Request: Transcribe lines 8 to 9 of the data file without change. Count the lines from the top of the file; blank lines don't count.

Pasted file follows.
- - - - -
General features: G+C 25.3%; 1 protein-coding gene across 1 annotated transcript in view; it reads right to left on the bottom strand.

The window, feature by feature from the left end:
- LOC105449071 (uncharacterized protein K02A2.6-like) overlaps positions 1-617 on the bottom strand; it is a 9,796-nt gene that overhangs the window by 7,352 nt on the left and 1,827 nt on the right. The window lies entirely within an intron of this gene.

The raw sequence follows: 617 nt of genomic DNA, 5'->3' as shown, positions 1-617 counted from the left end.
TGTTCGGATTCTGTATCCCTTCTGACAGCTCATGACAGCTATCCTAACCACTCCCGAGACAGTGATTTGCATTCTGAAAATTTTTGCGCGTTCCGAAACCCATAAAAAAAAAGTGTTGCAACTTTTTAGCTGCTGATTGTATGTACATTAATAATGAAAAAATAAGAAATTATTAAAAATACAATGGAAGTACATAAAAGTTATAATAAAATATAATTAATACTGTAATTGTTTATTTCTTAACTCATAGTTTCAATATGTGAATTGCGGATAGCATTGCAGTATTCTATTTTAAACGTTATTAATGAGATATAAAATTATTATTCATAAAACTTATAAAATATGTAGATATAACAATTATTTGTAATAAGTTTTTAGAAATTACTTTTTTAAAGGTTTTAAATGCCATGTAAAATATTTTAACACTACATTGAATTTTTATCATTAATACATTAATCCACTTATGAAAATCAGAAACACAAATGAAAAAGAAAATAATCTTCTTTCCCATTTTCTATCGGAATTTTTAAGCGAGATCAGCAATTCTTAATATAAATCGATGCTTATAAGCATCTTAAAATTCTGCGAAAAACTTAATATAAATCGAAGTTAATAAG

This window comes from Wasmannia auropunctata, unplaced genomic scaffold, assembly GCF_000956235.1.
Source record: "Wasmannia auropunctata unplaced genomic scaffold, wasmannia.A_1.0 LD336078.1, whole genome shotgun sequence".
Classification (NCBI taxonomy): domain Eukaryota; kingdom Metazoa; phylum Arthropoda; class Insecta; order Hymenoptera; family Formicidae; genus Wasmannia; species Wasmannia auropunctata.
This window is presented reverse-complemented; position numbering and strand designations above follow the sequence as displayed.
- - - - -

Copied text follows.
Classification (NCBI taxonomy): domain Eukaryota; kingdom Metazoa; phylum Arthropoda; class Insecta; order Hymenoptera; family Formicidae; genus Wasmannia; species Wasmannia auropunctata.
This window is presented reverse-complemented; position numbering and strand designations above follow the sequence as displayed.